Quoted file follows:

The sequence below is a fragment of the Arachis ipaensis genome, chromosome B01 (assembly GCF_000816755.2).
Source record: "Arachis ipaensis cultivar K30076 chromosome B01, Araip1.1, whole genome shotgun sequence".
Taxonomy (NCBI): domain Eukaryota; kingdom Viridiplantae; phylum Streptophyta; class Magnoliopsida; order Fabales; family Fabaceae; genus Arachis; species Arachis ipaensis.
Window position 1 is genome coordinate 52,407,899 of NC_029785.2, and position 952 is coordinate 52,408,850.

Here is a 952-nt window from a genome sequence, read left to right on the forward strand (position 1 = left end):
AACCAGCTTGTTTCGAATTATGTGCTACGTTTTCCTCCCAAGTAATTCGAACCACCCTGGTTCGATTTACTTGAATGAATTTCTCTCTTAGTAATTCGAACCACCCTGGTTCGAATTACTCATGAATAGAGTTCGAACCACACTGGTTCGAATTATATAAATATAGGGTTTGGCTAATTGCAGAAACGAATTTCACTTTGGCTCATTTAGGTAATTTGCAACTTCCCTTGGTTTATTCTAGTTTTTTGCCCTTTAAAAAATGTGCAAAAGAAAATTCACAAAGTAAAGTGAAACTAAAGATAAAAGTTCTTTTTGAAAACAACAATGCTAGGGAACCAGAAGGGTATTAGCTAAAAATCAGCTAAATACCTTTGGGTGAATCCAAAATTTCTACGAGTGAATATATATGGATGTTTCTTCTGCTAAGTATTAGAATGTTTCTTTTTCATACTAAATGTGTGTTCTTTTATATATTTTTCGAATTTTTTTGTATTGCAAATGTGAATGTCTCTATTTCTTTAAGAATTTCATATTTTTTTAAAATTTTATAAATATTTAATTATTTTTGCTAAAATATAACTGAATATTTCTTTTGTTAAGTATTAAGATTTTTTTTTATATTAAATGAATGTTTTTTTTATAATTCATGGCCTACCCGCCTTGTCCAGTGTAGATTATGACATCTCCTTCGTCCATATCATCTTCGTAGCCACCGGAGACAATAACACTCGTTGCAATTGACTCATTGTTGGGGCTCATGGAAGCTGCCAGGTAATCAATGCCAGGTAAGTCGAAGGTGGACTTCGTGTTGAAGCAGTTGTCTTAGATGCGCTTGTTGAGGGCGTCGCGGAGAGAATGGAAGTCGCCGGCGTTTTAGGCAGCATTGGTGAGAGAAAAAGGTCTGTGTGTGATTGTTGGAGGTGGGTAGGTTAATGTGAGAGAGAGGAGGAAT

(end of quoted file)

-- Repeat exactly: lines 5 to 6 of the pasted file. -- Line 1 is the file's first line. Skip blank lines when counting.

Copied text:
Here is a 952-nt window from a genome sequence, read left to right on the forward strand (position 1 = left end):
AACCAGCTTGTTTCGAATTATGTGCTACGTTTTCCTCCCAAGTAATTCGAACCACCCTGGTTCGATTTACTTGAATGAATTTCTCTCTTAGTAATTCGAACCACCCTGGTTCGAATTACTCATGAATAGAGTTCGAACCACACTGGTTCGAATTATATAAATATAGGGTTTGGCTAATTGCAGAAACGAATTTCACTTTGGCTCATTTAGGTAATTTGCAACTTCCCTTGGTTTATTCTAGTTTTTTGCCCTTTAAAAAATGTGCAAAAGAAAATTCACAAAGTAAAGTGAAACTAAAGATAAAAGTTCTTTTTGAAAACAACAATGCTAGGGAACCAGAAGGGTATTAGCTAAAAATCAGCTAAATACCTTTGGGTGAATCCAAAATTTCTACGAGTGAATATATATGGATGTTTCTTCTGCTAAGTATTAGAATGTTTCTTTTTCATACTAAATGTGTGTTCTTTTATATATTTTTCGAATTTTTTTGTATTGCAAATGTGAATGTCTCTATTTCTTTAAGAATTTCATATTTTTTTAAAATTTTATAAATATTTAATTATTTTTGCTAAAATATAACTGAATATTTCTTTTGTTAAGTATTAAGATTTTTTTTTATATTAAATGAATGTTTTTTTTATAATTCATGGCCTACCCGCCTTGTCCAGTGTAGATTATGACATCTCCTTCGTCCATATCATCTTCGTAGCCACCGGAGACAATAACACTCGTTGCAATTGACTCATTGTTGGGGCTCATGGAAGCTGCCAGGTAATCAATGCCAGGTAAGTCGAAGGTGGACTTCGTGTTGAAGCAGTTGTCTTAGATGCGCTTGTTGAGGGCGTCGCGGAGAGAATGGAAGTCGCCGGCGTTTTAGGCAGCATTGGTGAGAGAAAAAGGTCTGTGTGTGATTGTTGGAGGTGGGTAGGTTAATGTGAGAGAGAGGAGGAAT